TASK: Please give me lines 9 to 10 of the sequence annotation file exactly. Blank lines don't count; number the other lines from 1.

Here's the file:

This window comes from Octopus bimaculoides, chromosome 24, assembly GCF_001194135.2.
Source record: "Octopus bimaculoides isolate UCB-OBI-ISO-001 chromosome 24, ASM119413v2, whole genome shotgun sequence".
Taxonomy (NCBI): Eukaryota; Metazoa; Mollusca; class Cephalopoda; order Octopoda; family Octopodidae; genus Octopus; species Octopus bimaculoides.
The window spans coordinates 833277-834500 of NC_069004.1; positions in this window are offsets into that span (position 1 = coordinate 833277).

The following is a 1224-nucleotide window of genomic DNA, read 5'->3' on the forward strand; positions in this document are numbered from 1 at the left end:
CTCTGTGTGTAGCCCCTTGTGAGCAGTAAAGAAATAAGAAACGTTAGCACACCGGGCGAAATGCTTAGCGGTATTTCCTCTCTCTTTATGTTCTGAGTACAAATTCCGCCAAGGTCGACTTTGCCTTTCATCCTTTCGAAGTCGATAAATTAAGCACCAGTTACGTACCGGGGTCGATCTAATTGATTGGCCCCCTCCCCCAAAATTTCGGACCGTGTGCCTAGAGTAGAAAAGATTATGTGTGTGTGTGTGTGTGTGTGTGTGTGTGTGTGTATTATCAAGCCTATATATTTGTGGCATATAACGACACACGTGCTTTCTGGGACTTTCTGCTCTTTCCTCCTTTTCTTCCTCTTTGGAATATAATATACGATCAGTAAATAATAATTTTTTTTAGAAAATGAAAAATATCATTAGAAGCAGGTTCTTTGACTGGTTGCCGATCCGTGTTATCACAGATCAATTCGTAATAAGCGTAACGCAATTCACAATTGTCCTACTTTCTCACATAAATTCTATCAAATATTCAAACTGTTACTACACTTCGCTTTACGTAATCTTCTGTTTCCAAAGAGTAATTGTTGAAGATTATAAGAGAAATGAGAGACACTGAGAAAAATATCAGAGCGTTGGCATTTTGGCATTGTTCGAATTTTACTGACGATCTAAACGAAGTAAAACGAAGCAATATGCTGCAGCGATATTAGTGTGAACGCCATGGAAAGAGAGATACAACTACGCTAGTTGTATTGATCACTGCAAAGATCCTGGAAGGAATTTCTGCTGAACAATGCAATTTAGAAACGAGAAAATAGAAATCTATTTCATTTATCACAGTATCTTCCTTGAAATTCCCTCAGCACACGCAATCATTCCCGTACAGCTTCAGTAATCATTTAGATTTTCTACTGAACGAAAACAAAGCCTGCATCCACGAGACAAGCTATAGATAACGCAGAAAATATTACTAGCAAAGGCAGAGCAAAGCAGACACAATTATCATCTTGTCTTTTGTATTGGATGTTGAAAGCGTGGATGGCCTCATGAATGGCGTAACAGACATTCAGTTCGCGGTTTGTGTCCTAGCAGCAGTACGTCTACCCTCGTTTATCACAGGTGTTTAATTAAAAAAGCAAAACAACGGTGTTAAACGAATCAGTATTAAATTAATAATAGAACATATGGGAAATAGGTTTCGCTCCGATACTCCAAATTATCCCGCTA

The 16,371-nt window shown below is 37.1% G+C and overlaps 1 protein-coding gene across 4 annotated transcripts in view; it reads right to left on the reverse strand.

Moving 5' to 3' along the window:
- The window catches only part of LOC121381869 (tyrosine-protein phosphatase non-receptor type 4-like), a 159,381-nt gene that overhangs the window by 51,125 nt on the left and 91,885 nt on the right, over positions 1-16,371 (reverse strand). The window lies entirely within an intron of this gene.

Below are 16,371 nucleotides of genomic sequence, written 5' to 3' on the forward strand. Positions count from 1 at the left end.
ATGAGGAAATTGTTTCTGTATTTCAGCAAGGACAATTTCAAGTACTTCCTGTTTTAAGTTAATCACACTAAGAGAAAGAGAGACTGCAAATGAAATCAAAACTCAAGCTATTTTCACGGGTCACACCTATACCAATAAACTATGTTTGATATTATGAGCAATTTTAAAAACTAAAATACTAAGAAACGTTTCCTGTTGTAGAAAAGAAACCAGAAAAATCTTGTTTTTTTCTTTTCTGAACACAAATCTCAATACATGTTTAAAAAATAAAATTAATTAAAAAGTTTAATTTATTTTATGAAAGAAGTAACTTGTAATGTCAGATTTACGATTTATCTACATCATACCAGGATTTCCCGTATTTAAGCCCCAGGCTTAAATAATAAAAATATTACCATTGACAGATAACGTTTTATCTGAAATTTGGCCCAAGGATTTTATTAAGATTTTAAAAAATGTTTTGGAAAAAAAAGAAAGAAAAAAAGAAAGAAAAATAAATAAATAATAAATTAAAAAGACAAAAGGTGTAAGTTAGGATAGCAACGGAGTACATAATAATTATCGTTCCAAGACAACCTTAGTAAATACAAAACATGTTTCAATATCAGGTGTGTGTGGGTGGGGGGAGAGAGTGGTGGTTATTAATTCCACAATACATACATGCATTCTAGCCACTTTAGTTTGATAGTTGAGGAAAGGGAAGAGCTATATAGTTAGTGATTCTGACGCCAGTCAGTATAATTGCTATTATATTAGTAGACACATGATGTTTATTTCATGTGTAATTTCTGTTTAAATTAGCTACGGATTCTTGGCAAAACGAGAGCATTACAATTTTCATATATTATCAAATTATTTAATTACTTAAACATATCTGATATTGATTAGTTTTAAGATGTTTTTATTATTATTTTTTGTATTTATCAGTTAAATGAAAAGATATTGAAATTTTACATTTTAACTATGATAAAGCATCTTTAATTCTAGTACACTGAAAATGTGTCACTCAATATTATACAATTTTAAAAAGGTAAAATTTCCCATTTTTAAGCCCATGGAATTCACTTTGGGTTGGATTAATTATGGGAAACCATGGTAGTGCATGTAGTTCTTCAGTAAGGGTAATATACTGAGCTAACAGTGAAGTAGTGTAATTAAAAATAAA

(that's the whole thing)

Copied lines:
- The window catches only part of LOC121381869 (tyrosine-protein phosphatase non-receptor type 4-like), a 159,381-nt gene that overhangs the window by 51,125 nt on the left and 91,885 nt on the right, over positions 1-16,371 (reverse strand). The window lies entirely within an intron of this gene.

Below are 16,371 nucleotides of genomic sequence, written 5' to 3' on the forward strand. Positions count from 1 at the left end.